x Abu Dhabi, UAEWednesday 17 January 2018

$1.7bn sales put Etihad on track to break even

Etihad Airways enjoyed a record first half as it saw revenues climb 28 per cent, to $1.72bn - with video.

Etihad's first half revenue was up 28 per cent to US$1.72 billion. Andrew Parsons / The National
Etihad's first half revenue was up 28 per cent to US$1.72 billion. Andrew Parsons / The National

Etihad Airways is on track to meet its break-even target this year after boosting revenues by 28 per cent between January and last month, to US$1.72 billion (Dh6.31bn).

The Abu Dhabi airline is in a watershed year as it seeks to put itself on a path to sustainable profits while boosting its operations with new aircraft and routes, as well as the signing of one of the biggest football sponsorships ever with a10-year deal with Manchester City last week.

The half-year turnover, on the back of a 14 per cent rise in passenger traffic to 3.8 million compared with the same period last year, helped the airline earn profits for the period before interest and taxes.

But the company did not disclose its figures.

"The business is maturing with each passing year," said James Hogan, the chief executive of the eight-year-old carrier, who disclosed that over the first half of the year the airline managed to lower its unit costs by 2 per cent.

"Our revenue and capacity is rising at a greater rate than the costs of infrastructure, administration, and normal overheads," Mr Hogan said. "The growing pains of our initial years are less pronounced."

Airlines worldwide are enjoying strong demand in air travel, particularly in the high-value premium cabins, despite facing challenging conditions in key markets.

During the first half of the year, parts of the Middle East were riven by unrest, and Japan's powerful export economy was temporarily crippled by an earthquake, tsunami and nuclear crisis.

While oil prices remain high, officials said the airline's hedging strategy, in which it buys jet fuel in bulk several years ahead of time, helped cushion against recent cost increases.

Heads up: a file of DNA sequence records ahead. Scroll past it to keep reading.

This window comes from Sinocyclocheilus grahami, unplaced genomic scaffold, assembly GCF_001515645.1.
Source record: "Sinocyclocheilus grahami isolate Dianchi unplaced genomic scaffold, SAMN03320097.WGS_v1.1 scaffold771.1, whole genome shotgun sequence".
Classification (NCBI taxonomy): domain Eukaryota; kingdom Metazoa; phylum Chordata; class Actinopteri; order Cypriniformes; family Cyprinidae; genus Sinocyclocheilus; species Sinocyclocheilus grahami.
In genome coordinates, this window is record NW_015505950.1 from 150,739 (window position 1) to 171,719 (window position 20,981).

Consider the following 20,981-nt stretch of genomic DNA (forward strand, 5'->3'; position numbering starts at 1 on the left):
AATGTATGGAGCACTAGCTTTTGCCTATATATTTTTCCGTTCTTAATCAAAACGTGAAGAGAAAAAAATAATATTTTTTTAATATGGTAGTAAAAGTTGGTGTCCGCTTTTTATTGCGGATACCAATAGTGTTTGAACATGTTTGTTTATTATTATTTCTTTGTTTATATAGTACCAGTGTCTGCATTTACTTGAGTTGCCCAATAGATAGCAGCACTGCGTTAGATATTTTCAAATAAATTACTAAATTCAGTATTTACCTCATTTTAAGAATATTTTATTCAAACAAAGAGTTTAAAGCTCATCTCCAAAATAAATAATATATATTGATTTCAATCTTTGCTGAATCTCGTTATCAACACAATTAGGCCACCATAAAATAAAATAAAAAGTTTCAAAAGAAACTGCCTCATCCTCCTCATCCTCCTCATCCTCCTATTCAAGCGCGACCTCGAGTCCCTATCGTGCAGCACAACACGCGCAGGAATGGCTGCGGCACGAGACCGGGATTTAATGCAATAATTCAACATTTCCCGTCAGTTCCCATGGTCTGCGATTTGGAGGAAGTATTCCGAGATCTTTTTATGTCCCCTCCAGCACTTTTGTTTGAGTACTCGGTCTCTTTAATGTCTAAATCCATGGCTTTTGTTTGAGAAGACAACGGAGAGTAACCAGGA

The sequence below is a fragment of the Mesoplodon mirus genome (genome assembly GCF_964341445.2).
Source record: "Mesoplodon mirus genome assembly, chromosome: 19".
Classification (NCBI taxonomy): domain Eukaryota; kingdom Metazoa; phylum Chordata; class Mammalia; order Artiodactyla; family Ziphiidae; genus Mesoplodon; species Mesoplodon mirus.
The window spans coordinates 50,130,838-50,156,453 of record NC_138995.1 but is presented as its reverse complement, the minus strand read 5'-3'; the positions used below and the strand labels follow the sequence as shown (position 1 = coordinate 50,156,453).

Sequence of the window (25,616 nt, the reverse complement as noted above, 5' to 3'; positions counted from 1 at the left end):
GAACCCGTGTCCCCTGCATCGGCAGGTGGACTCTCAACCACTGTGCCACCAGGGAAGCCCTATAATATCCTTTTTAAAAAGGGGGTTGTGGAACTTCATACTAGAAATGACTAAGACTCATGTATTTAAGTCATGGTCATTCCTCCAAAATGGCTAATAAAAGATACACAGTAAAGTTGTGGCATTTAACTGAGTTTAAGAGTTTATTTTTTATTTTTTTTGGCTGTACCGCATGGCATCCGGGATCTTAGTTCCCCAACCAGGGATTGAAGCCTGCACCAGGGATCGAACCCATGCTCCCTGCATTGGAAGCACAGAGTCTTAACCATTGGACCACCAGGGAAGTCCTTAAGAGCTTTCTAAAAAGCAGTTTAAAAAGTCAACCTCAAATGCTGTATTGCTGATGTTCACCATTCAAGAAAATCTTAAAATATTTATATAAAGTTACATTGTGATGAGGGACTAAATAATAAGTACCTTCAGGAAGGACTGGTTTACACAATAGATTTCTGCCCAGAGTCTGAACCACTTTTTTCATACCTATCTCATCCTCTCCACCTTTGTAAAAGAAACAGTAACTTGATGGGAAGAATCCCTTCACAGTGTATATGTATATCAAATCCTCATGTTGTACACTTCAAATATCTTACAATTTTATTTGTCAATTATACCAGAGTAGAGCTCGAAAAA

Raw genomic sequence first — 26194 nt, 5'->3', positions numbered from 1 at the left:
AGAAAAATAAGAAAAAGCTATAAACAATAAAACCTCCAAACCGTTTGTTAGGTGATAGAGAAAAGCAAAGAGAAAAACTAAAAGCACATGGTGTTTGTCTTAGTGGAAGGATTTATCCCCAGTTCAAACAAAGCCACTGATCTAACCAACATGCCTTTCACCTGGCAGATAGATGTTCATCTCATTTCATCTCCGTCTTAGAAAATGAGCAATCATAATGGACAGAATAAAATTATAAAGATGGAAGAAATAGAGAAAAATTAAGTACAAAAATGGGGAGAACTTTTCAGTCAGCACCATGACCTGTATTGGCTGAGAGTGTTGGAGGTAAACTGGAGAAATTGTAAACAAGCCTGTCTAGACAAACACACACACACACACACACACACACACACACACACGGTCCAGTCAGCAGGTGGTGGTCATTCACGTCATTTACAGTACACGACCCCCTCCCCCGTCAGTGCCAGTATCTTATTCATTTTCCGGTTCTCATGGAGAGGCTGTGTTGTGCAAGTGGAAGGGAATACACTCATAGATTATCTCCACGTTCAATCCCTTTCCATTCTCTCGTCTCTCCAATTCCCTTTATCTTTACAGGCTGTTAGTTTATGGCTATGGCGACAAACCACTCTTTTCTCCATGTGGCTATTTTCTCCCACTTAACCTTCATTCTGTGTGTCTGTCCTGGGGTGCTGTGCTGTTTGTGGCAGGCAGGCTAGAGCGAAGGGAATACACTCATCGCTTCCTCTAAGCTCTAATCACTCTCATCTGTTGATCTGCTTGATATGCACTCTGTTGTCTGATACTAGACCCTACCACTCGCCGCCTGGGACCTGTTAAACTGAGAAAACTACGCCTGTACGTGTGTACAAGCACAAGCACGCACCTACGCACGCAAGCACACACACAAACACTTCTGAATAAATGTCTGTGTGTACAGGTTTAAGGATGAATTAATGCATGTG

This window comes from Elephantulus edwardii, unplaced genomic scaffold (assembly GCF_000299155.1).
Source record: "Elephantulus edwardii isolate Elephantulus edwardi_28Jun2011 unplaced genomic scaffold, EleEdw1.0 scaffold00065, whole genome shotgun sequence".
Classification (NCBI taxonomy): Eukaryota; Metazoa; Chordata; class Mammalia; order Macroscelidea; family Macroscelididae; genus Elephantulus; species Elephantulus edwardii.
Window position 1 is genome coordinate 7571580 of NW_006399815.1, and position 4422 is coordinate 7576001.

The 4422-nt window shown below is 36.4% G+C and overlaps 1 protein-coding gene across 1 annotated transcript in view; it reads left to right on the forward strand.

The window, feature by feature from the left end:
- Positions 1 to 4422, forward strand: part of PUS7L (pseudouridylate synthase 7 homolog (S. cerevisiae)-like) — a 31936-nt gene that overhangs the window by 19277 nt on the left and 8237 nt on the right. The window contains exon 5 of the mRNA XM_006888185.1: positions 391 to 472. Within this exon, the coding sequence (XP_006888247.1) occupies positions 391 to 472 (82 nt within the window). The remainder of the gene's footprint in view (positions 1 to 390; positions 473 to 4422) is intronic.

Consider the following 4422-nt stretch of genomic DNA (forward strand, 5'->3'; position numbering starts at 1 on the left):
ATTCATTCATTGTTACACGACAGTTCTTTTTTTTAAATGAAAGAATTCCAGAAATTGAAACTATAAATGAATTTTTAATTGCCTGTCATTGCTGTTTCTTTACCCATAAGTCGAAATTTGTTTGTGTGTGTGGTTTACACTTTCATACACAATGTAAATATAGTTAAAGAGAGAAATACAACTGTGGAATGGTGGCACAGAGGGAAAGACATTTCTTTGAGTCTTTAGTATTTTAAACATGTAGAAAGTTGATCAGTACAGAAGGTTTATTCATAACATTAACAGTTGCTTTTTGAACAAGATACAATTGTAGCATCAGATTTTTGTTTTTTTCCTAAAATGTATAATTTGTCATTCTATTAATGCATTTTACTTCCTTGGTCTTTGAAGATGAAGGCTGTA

"It is encouraging to see them moving in the right direction," said John Strickland, an aviation consultant at JLS Consulting in London, who pointed to the Middle East's strategic location to capture increasing long-distance travel in a globalised economy.

"The growth of Etihad, as with Emirates Airline and Qatar Airways, benefits from their location. It was a stroke of fortune that their location in the Gulf, and due to the range of current and future aircraft, fits so well with the way the world economy is moving."

With rival airlines fighting their Gulf counterparts' growth by lobbying governments to restrict access, Middle East airlines such as Etihad are increasingly emphasising financial stability, Mr Strickland said. "They all want to show focus on profits."

With five new wide-bodied aircraft joining the fleet to support the summer schedule, made up of three Airbus A330-300s and two Boeing 777-300ERs, Etihad is opening new routes and adding frequencies to existing destinations.

Manchester becomes a twice-daily destination next month, while daily services have also been introduced to Geneva, Milan and Beijing. Extra flights are being added to its operations in Erbil, Iraq, and the Belgian capital, Brussels.

Last week it announced it would launch flights to Chengdu and Shanghai in China in December, while services to Male in the Maldives, and the Seychelles, start in November.

Etihad's cargo operations, which make up 20 per cent of overall revenues, reported strong growth with revenues up by 32 per cent in the first half of the year, bolstered by improvement in tonnage and yields. Top markets included the UK, Germany, China and India, while new freighter services were inaugurated to Johannesburg, Amsterdam and Kabul.

Chris Logan, a travel and leisure analyst at Echelon Research in London, warned that worldwide, airlines could be at a risk of expanding too quickly during a time of volatile fuel prices.

"Flag carriers are growing too quick for US$118 oil," he said. "No one is stretched financially, and I don't expect anyone to cut capacity in the next few months, but oil is a problem."